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New survey finds widespread fears of disruption and lack of preparedness with pending regulation set to take effect next summer
December 10th, 2015 18:00 GMT by Ian Lewis London Published in Weekly
Shippers have expressed concerns over rules to be introduced in July 2016 relating to the weighing of containers.
Nearly two-thirds of shippers expect moderate or major disruption when the International Convention for the Safety of Life at Sea (Solas) verified gross mass (VGM) regulations are implemented, a new study shows.
Over one-half have not heard of or are only vaguely familiar with the pending regulation taking effect, or doubt they will be ready by the 1 July deadline, according to a survey by container shipping portal Inttra.
The new regulations stipulate that containers cannot be loaded onto ships after July 2016 until their weight has been verified, due to safety and cargo concerns.
Yet only one-third of shippers expect that their company or their customers will be prepared for compliance when the regulations are implemented. Some 48% say they “have their doubts” and 10% that they are not ready, with most disruption anticipated in Asia-Pacific (42%), followed by Africa (22%).
The survey lends substance to concerns raised last month by the Global Shippers Alliance (GSA) that called for active consultation before implementation of the Solas amendments. The GSA said it “discussed the possibility of alignment of requirements globally but agreed that it would be better for the authorities to construct their own regimes that best suit their legislative and operational environment and requirements”.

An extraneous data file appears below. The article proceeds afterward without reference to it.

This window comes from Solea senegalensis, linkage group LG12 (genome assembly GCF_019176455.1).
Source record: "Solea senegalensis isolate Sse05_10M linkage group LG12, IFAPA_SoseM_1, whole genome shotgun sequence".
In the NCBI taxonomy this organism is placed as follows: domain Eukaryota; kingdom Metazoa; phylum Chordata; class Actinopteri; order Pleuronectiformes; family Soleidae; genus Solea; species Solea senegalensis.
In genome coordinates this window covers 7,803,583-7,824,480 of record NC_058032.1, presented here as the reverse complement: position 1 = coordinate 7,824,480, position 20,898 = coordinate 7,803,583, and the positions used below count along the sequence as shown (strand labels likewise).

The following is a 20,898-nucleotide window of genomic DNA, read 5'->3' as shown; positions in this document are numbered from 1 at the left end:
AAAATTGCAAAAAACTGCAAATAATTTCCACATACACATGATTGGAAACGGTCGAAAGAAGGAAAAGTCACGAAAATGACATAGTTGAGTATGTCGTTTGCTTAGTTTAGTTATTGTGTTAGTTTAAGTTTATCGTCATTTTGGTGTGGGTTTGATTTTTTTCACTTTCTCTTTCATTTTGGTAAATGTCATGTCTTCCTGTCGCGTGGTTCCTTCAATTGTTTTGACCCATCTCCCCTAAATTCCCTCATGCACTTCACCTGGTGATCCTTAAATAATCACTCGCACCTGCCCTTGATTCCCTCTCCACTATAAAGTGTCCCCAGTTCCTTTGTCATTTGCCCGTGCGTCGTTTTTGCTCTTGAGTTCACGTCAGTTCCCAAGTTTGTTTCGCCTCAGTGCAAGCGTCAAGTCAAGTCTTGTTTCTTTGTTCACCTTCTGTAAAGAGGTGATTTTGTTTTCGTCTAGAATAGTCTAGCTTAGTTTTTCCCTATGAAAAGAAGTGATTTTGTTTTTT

However, INTTRA appears to be pushing for a wider solution, having signed up around 100 of its customers to its eVGM Forum, an online discussion group to smooth the transition to container weighing compliance through electronic submission of Solas VGM documents.
Participating companies include APL, BDP International, CEVA, Damco, Hapag-Lloyd, Hamburg Sud, Kuhne + Nagel and United Arab Shipping Co (UASC).
“Some have said that Solas VGM could be to the ocean shipping industry what Y2K was to the broader business world,” said Inna Kuznetsova, president of INTTRA Marketplace.
“These survey results are consistent with that, as they reflect concerns over potential disruption and lack of preparedness. We believe that co-ordinated action can facilitate a smooth transition.”
Starting in July, shippers will have to either weigh filled containers or add up the weight of the box and its contents. Sources say this could make shippers liable if an incorrect weight is found to have caused damage to a ship or its cargo.
Large shippers, including Kuhne + Nagel, fear the VGM requirements might create confusion and chaos when implemented in June/July next year. Others, including BDP International, are pressing for digital means to minimise the impact of reporting requirements.
Shippers and carriers already face safety concerns related to misdeclared and undeclared cargoes, an issue that is high on the agenda of the Cargo Incident Notification System (CINS) meeting in Marseille this week.
Concern has risen as seven boxship fires this year, including that onboard the 8,300-teu Maersk Seoul (built 2006) in August, are suspected to have been caused by the carriage of calcium hypochlorite, a hazardous chemical cargo.
Protection-and-indemnity (P&I) sources say that while the carriage of dangerous goods in containers is governed by statutory requirements and industry best practice, some shippers are able to circumvent the safety requirements. Yet, given the volume of containers being transported on ultra large containerships (ULCs), lines generally assume information provided by the shipper is correct and complete.